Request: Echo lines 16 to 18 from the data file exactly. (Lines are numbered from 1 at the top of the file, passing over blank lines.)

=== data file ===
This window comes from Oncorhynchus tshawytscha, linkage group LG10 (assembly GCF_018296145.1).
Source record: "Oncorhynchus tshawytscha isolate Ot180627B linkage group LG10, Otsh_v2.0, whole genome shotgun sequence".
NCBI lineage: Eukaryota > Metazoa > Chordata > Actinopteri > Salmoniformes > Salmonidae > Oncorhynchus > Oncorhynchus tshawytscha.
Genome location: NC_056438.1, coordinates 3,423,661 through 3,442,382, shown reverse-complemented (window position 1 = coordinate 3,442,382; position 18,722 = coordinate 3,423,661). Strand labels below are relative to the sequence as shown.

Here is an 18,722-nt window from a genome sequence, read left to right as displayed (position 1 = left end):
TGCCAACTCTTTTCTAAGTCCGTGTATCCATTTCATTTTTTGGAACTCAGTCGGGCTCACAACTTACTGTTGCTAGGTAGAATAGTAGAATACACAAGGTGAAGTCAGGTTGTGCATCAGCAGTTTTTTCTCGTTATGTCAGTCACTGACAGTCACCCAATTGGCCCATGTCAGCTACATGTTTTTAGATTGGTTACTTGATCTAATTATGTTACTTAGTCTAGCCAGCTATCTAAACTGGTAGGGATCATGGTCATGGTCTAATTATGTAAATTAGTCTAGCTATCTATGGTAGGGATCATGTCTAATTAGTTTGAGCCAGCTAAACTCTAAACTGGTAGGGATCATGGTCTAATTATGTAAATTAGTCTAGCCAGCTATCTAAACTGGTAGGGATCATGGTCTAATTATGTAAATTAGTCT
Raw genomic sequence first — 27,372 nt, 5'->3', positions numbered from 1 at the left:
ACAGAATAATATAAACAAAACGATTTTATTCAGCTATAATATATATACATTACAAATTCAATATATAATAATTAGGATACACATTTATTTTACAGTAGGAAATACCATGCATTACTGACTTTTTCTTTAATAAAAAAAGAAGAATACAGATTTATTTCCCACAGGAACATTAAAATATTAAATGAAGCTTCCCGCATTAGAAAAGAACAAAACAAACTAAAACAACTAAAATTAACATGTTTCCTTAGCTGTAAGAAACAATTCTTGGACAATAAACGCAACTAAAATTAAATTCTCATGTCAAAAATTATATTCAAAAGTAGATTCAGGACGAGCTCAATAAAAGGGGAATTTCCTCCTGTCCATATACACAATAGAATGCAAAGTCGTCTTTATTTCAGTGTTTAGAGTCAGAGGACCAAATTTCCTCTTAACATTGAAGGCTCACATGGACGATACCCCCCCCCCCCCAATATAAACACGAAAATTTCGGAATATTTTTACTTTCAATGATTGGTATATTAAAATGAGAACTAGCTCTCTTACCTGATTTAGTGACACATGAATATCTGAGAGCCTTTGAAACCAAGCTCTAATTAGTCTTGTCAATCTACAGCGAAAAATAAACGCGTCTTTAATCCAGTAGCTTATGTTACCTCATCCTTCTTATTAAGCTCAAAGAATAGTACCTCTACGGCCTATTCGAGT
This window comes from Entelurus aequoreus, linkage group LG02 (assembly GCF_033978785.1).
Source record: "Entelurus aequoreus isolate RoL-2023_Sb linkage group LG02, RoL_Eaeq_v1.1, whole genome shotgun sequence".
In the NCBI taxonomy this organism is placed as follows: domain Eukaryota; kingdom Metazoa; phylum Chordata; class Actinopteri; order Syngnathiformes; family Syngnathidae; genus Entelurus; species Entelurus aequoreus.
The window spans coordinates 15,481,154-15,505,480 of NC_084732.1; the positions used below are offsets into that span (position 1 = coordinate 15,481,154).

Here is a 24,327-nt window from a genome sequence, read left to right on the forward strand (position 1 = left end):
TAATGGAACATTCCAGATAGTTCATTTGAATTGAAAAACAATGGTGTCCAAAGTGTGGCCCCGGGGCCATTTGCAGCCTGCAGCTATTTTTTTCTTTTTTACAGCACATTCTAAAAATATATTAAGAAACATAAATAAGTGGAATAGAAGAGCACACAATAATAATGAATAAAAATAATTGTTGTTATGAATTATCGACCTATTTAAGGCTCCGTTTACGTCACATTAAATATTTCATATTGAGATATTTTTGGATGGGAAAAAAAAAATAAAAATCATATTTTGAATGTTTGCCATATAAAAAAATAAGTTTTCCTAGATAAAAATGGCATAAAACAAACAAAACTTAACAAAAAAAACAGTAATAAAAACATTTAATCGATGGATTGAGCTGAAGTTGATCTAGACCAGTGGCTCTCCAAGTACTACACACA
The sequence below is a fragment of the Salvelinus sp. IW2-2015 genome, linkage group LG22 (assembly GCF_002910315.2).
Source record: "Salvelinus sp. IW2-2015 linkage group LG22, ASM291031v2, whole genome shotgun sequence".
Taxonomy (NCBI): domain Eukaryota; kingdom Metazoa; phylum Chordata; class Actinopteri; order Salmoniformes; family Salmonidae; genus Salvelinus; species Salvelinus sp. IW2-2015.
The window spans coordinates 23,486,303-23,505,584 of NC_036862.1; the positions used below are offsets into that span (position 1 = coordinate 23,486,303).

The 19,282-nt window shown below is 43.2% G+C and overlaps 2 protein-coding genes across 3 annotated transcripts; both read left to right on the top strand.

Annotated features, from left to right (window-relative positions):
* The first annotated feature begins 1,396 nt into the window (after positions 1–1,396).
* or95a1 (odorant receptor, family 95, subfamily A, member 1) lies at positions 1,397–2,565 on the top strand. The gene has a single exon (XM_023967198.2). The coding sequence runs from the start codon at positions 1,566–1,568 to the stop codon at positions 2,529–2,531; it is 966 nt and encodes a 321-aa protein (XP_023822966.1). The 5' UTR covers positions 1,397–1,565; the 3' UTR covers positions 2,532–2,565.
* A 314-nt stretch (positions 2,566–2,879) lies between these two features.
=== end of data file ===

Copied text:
Source record: "Salvelinus sp. IW2-2015 linkage group LG22, ASM291031v2, whole genome shotgun sequence".
Taxonomy (NCBI): domain Eukaryota; kingdom Metazoa; phylum Chordata; class Actinopteri; order Salmoniformes; family Salmonidae; genus Salvelinus; species Salvelinus sp. IW2-2015.
The window spans coordinates 23,486,303-23,505,584 of NC_036862.1; the positions used below are offsets into that span (position 1 = coordinate 23,486,303).